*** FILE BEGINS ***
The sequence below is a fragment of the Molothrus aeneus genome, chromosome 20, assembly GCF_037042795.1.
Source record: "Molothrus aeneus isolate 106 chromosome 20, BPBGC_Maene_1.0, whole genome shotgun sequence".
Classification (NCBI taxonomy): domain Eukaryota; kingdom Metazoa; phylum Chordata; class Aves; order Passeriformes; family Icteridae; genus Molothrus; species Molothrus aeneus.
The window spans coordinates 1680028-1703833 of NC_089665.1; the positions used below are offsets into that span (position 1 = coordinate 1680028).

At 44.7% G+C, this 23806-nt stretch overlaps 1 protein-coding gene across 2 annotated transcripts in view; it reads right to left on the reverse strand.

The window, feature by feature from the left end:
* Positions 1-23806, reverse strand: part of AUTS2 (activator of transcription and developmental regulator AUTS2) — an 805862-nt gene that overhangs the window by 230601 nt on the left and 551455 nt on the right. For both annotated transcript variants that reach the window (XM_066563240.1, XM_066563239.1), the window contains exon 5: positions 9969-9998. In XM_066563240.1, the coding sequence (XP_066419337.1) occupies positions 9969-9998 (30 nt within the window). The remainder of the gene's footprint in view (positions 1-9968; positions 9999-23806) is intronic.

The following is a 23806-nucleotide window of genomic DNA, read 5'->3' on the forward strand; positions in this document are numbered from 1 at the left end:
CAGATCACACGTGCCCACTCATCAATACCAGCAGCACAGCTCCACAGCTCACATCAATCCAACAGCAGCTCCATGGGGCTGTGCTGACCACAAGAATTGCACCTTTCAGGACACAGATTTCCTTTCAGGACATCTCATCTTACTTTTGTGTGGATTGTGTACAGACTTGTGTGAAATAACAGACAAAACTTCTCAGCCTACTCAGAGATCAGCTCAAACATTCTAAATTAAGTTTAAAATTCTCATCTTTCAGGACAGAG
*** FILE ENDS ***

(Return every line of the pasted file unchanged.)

The sequence below is a fragment of the Molothrus aeneus genome, chromosome 20, assembly GCF_037042795.1.
Source record: "Molothrus aeneus isolate 106 chromosome 20, BPBGC_Maene_1.0, whole genome shotgun sequence".
Classification (NCBI taxonomy): domain Eukaryota; kingdom Metazoa; phylum Chordata; class Aves; order Passeriformes; family Icteridae; genus Molothrus; species Molothrus aeneus.
The window spans coordinates 1680028-1703833 of NC_089665.1; the positions used below are offsets into that span (position 1 = coordinate 1680028).

At 44.7% G+C, this 23806-nt stretch overlaps 1 protein-coding gene across 2 annotated transcripts in view; it reads right to left on the reverse strand.

The window, feature by feature from the left end:
* Positions 1-23806, reverse strand: part of AUTS2 (activator of transcription and developmental regulator AUTS2) — an 805862-nt gene that overhangs the window by 230601 nt on the left and 551455 nt on the right. For both annotated transcript variants that reach the window (XM_066563240.1, XM_066563239.1), the window contains exon 5: positions 9969-9998. In XM_066563240.1, the coding sequence (XP_066419337.1) occupies positions 9969-9998 (30 nt within the window). The remainder of the gene's footprint in view (positions 1-9968; positions 9999-23806) is intronic.

The following is a 23806-nucleotide window of genomic DNA, read 5'->3' on the forward strand; positions in this document are numbered from 1 at the left end:
CAGATCACACGTGCCCACTCATCAATACCAGCAGCACAGCTCCACAGCTCACATCAATCCAACAGCAGCTCCATGGGGCTGTGCTGACCACAAGAATTGCACCTTTCAGGACACAGATTTCCTTTCAGGACATCTCATCTTACTTTTGTGTGGATTGTGTACAGACTTGTGTGAAATAACAGACAAAACTTCTCAGCCTACTCAGAGATCAGCTCAAACATTCTAAATTAAGTTTAAAATTCTCATCTTTCAGGACAGAG